The Science of Teams (TSoT) is an original scientific framework for analyzing “systems of people”, or what are frequently called “teams”, and finding ways to better organize them to improve team output without negatively impacting team efficiencies or increasing a team’s costs. 

Professionals interested in TSoT includes leaders and aspiring leaders at all organizational levels: individual contributors, supervisors, managers, directors, department heads, project managers, human resource professionals, and anyone tasked with producing outputs using people and seeking a best-practice functional technical framework.



To capture a more precise language construct, TSoT combines the terms “systems of people” and “teams” to the combined term “team systems”. TSoT is then a framework to evaluate and propose optimal “team systems”.

  • TEAM – Persons organized into an activity.
  • INPUT - A tangible or intangible, final or intermediary, material.
  • MATERIAL – Facts, data, information, ideas, or physical matter from which things can be made.
  • PROCESS – The action or inaction of transforming material inputs into material outputs.
  • OUTPUT – A tangible or intangible, final or intermediary, transformed material input.

Alternate relevant definitions of Material:

  • Something to which value can be assigned
  • Something that is measurable
  • Something that can be transformed, remade, shaped, changed
  • Something that can affect an action or decision
  • Something that can affect something else

The core of TSoT is designed around the foundational principle that team systems are formed to produce measurable output that has value. As such, TSoT is a good management tool for organizing teams in administration and industry because those teams generally are measured in specific ways including value and output, against the cost or problems of having the team systems exist.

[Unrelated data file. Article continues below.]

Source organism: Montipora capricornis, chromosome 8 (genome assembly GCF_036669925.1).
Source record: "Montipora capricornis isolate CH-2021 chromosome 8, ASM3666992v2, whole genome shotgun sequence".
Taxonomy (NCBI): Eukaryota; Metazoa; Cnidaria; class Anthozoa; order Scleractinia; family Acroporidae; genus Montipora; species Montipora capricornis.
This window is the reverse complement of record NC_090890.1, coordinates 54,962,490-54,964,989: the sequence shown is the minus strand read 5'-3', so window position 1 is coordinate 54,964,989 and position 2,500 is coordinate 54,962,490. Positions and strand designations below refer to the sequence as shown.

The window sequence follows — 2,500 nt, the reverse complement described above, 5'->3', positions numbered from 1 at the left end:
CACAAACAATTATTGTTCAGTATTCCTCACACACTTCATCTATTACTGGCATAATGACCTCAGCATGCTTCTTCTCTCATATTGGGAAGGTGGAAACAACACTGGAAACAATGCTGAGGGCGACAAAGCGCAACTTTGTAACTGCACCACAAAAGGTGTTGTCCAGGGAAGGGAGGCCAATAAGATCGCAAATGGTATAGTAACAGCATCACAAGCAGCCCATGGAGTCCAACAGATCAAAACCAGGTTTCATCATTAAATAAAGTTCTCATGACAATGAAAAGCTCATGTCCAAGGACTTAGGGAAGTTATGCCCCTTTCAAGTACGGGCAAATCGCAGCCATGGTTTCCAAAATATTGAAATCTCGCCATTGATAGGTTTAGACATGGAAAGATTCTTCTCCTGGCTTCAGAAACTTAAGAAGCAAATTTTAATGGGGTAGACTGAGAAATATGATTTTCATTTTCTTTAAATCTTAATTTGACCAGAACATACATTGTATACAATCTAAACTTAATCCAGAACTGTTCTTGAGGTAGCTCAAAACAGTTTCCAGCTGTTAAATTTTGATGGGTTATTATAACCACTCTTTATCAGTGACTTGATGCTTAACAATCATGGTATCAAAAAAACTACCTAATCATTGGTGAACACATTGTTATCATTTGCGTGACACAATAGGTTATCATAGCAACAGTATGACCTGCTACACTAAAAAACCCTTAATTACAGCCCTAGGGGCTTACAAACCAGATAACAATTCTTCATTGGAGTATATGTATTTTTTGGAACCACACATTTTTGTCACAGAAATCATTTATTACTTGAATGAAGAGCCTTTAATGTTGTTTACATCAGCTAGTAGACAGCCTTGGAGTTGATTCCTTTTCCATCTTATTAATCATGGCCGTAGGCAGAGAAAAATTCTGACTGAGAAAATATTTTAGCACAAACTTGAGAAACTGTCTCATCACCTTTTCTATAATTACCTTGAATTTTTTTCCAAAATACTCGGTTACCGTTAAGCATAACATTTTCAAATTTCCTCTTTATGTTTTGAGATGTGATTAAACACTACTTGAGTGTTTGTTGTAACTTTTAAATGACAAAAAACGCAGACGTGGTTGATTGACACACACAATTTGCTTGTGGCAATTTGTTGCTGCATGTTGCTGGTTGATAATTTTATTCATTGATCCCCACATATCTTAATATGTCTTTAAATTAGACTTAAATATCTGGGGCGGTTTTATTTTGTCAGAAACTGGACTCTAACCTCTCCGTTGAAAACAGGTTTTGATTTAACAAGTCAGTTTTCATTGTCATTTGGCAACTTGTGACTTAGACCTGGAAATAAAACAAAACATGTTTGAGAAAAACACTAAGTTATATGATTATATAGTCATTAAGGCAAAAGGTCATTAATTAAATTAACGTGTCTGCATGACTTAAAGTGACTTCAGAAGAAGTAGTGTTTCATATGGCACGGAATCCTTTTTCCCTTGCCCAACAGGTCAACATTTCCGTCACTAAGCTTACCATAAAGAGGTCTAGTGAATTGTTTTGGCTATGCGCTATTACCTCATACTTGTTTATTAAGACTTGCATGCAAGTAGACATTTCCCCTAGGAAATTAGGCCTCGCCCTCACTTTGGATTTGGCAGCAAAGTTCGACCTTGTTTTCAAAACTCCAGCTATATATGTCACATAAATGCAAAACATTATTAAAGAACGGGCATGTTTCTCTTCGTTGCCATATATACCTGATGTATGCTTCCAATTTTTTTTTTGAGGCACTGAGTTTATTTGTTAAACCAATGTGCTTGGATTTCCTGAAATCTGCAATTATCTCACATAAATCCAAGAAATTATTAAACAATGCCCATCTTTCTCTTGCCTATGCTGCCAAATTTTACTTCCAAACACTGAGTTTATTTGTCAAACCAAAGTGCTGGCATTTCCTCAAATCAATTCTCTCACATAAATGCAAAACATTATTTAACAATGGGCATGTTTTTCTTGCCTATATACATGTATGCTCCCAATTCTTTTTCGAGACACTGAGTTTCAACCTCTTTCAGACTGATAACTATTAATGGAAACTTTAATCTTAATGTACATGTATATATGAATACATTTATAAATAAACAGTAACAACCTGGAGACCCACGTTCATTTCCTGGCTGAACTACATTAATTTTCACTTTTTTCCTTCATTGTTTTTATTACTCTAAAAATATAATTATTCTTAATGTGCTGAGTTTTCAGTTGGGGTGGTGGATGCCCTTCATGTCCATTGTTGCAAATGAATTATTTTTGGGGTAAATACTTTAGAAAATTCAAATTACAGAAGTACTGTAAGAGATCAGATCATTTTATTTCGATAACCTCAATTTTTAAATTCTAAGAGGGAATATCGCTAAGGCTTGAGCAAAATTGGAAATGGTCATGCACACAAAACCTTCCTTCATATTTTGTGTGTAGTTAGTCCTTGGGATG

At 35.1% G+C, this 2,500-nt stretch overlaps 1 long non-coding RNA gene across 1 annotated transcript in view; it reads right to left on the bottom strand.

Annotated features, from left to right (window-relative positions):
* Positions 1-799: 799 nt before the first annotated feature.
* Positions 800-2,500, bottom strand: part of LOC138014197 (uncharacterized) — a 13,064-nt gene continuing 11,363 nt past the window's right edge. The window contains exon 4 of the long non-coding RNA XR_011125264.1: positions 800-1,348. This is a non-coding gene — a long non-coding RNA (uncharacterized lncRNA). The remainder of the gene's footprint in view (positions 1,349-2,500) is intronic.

A team system is ideal not when you have put everything you can think of into it to get the output you desire, but when you have nothing left to take away from it while preserving desired output.

  • PHILOSOPHICALLY LEAN – The expansion of a team system depends on the positive measurement of value.
  • PHILOSOPHICALLY EFFICIENT – The expansion of a team system depends upon the positive measurement of ideality.
  • MARKET - the abstract consumer of team system output

TSoT is also a continuous improvement framework holding several assumptions and several exclusions. The core knowledge captured in TSoT is a theory of hard science problem solving applied to people in team systems with the goal of improving the value of output.

You will immediately notice attractive new themes and distinctive new ways of tackling organizing solutions that are unique to the views of a TSoT architect using a scientific approach. Do not be put off by these new approaches; embrace them, and they will propel your teams to amazing new heights.



Conceptually, TSoT uses a “hard science” approach to its models and philosophies. Hard science implies a methodological approach based upon repeatability, testable quantified predictions, and a high degree of objectivity.

 A specific “soft” component not considered in TSoT are emotional drivers or how a person may “feel” about a proposed team system organizing principle. 

Why not include “feelings” in the TSoT models? Because there already exists an abundance of well-established emotional intelligence and psychology-based team frameworks. So many so that it could be argued a balance is needed between the hard and soft organizing views.



Our work here does not dismiss a softer approach, it is simply designed to provide a balancing scientific complement so that extraordinarily complex situations can be fully evaluated and solved with all available tools.

Sometimes a ‘hard’ approach may be best, sometimes a ‘soft’ approach best, or more likely, a combination of the two approaches is best.

Also, it is important to address soft elements not covered in TSoT like buy-in and ownership when organizing or reorganizing a group of people. These concepts have real world value, but they are not covered here.